Poor People’s Campaign Defends Workers’ Rights – Sacramento

 

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by Duane Campbell

Hundreds of tenants, low-wage workers, clergy, union members and community activists descended upon the California state capitol today in a show of collective power to demand that state lawmakers take action to address the state’s homelessness crisis and to combat the systemic racism and poverty in our communities.

Working families traveled from San Diego, Los Angeles, Salinas, and the Bay Area to join in this fifth successive week of nonviolent direct action.

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California DSA Members at the Poor People’s Campaign  June 11, 2018

Speakers and participants included union workers protesting the attack on workers rights and their unions.   Anti-worker attacks – like Janus V AFSCME –  would create so called ‘Right to Work’ status for government workers in California and around the nation.  See demands below.

“ The greedy rich and the corporations backing Janus are coming after us because they know about our power in numbers, and they know what we can accomplish when we stand together,” said David Dunbar a SEIU Local 721 member from Los Angeles.

As the rally concluded, hundreds entered the capitol building to take their message directly to the lawmakers and to bear witness to their crisis when communities are torn apart by homelessness, poverty wages, systemic racism, and corporate greed.

Today’s event was one of thirty in state capitols across the nation and in Washington D.C.  This is the fifth week of the campaign.  The protests across the nation are organized to reignite the Poor People’s Campaign of 1968 started by the Rev. Dr. Martin Luther King and many others to challenge racism poverty and militarism.

Demands: Protect Workers, Their Families and the Right To Organize

The expectation of finding one good job and keeping it for a lifetime has been replaced by the need to jump from job to job, without secure benefits or steady income. Workers are increasingly bearing all the economic risk of corporate losses, economic downturn and unemployment. Jobs are not only outsourced, but they are also automated away. Low wages are the norm.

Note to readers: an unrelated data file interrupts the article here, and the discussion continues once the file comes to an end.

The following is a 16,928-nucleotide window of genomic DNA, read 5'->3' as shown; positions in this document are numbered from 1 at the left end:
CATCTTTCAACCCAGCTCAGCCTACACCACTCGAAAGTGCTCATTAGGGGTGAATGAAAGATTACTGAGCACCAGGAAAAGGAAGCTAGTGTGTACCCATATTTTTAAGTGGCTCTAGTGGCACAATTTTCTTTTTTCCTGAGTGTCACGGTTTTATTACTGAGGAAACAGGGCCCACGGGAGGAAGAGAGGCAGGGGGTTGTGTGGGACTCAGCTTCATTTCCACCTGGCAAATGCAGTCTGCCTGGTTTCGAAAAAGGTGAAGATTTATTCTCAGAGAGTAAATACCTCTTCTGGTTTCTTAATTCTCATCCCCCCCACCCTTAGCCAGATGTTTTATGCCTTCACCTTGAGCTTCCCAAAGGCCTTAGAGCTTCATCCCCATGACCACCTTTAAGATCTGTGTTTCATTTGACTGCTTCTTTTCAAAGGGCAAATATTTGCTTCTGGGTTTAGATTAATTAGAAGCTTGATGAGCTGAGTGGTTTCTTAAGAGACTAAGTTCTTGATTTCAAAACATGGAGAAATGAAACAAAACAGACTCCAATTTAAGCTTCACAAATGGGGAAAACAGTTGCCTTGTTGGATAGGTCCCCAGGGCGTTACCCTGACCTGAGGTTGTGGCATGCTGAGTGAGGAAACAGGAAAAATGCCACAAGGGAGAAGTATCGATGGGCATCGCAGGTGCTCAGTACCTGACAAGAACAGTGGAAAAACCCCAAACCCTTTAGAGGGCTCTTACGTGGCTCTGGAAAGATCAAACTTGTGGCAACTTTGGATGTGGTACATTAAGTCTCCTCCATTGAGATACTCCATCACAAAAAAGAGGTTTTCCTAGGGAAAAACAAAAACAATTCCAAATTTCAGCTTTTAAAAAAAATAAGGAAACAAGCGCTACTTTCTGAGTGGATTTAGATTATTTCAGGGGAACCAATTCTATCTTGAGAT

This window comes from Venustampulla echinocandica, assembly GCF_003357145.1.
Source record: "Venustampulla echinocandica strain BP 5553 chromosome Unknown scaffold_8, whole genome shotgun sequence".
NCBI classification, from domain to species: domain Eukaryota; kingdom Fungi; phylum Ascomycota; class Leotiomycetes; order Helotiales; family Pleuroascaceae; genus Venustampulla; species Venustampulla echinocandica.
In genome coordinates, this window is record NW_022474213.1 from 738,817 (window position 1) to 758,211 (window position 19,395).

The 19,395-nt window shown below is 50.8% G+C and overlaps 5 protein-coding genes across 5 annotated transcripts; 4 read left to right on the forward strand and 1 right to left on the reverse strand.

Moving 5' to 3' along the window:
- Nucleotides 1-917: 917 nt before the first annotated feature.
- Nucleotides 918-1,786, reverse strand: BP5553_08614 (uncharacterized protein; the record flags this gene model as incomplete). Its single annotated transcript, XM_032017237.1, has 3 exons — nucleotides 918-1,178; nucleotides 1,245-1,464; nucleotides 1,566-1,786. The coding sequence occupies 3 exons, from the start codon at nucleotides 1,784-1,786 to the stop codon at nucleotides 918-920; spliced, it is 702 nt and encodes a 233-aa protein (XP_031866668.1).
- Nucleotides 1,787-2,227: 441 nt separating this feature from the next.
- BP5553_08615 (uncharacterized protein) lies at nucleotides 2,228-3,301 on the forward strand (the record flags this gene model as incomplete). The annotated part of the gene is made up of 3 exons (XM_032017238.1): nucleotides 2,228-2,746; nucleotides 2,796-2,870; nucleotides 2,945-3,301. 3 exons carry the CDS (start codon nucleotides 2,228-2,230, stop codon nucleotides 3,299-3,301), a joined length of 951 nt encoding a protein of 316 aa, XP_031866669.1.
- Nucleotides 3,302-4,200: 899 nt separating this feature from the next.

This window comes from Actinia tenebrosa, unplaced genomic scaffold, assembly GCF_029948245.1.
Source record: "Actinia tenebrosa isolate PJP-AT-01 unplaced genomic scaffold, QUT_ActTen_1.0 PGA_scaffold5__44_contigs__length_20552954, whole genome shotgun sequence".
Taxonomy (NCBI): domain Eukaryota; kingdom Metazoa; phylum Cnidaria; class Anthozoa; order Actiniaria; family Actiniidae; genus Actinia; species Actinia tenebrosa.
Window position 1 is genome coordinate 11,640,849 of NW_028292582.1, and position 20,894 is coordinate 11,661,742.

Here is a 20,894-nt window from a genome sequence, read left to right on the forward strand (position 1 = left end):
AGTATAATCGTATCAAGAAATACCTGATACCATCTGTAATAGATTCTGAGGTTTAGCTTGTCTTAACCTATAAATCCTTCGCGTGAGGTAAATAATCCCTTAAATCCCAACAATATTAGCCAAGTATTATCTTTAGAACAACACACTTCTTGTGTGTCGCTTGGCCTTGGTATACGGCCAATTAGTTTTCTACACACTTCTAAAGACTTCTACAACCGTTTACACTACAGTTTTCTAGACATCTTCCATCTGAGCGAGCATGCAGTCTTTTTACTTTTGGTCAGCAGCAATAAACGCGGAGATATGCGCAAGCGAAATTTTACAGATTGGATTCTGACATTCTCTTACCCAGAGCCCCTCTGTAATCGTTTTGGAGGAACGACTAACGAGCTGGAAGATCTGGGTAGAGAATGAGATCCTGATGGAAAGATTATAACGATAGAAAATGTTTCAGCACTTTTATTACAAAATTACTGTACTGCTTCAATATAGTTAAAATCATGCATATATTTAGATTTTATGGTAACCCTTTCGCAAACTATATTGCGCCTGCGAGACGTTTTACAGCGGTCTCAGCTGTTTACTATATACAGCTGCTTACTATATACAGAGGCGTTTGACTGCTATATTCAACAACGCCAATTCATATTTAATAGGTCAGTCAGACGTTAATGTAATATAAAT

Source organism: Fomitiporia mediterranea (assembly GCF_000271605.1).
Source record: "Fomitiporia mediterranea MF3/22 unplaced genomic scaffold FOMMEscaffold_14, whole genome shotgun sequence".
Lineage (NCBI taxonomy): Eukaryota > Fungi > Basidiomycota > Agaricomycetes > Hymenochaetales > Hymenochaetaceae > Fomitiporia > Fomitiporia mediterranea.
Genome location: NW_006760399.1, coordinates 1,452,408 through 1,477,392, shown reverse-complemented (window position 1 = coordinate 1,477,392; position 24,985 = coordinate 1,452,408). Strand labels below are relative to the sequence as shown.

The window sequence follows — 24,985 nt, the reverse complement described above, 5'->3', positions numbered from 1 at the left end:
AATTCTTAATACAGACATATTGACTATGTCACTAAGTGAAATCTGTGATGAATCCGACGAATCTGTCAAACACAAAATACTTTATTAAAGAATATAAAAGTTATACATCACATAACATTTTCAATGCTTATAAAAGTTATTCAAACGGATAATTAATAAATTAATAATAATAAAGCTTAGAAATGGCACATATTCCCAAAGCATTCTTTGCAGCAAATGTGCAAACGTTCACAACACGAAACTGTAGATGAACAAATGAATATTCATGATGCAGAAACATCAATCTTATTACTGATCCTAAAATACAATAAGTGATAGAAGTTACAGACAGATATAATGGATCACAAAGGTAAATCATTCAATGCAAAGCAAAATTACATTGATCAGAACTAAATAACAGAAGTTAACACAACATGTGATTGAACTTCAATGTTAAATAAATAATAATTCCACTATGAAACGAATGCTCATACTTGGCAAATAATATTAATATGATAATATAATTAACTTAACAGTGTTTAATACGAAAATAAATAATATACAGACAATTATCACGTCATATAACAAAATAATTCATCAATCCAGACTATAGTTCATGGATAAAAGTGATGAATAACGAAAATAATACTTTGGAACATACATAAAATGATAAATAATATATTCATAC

With no regular workplace, no reliable hours of work, workers struggle with record levels of income inequality, the rise of working homelessness, and an epidemic of discrimination and sexual harassment in low-wage industries. Low-wage women workers and workers of color are especially vulnerable to harassment and discrimination.

Despite California’s reportedly “full employment” job market, low-wage jobs increasingly trap families in poverty, push them into vicious cycles of pay-day debt and offer no hope for a better or more stable future. Meanwhile, these same forces behind the fractured economy have sought to undermine unions, the last line of defense against corporate greed. According to the California Labor Federation, “Labor unions have resisted this race to the bottom, fought to preserve the eight-hour day and lunch breaks, protected workplace safety standards, raised the minimum wage, and fought misclassification. If they can effectively silence the Labor Movement, nothing stands in the way of unabated greed and exploitation.”

 

Demand: Protect Right to Collectively Bargain. At a time of record income inequality, poverty, and attacks on workers’ rights, we urge elected officials to stand by workers and protect and strengthen their right to collective bargaining.

 

Demand: Guarantee Employment for Everyone Who Wants to Work and Require a Living Wage; Immediately Implement a $15 Wage as a First Step.

 

Demand: Protect and Promote the Right of Workers to Organize; Support Legislation That Reinforces The Right of All Workers to Organize, including SB 1402 (Lara) which offers protections for port truckers; & SB 1403 (Lara) which to ensure publically subsidized electric vehicle industry partners are fair and responsible employers; and, AB 3080 (Gonzalez-Fletcher) to stop forced waivers of workers’ rights through mandatory arbitration agreements.

 

Demand: Support Workers to Know Their Rights, including: SB 926 (Skinner) and AB 2079 (Gonzalez-Fletcher), which protects worker information, including right to be free of harassment and discrimination.

 

Demand: Enact Legislation To Extend The Statute Of Limitations For Enforcing Wage And Hour Violations: AB 2946 (Kalra), (6 mo. to 3 yrs).

 

Demand: Prevent Barriers to Work for People with Prior Conviction; Enact

AB 2138 (Chiu & Low), AB 2293 (Reyes), SB 1412 (Bradford).

 

Demand: Expand Paid Sick Time to At Least 7 Days; Expand the Length of Time Available for Paid Family Leave To At Least 3 Months; Establish the Right of Workers to Have a Fair and Predictable Work Schedule; Raise and Extend Unemployment Income. Immediately hold hearings as a first step.

 

Demand: Fully Fund Child Care and Raise Compensation Of Caregivers For Their Labor; Start by Funding an Additional 1,000-2000 Slots In the 2018-2019 Budget

 

Demand: Protect Pay from Predatory Loans and Debt-Collector-Take-All Policies; Enact SB 298 (Wieckowski) to cap levies on bank accounts;  Reintroduce AB 2500 (Kalra) to extend interest rate caps to larger loans, and Enact SB 2953 (Limon) and AB 3010 (Limon) to limit predatory practices in car title lending and for smaller loans.

 

 

 

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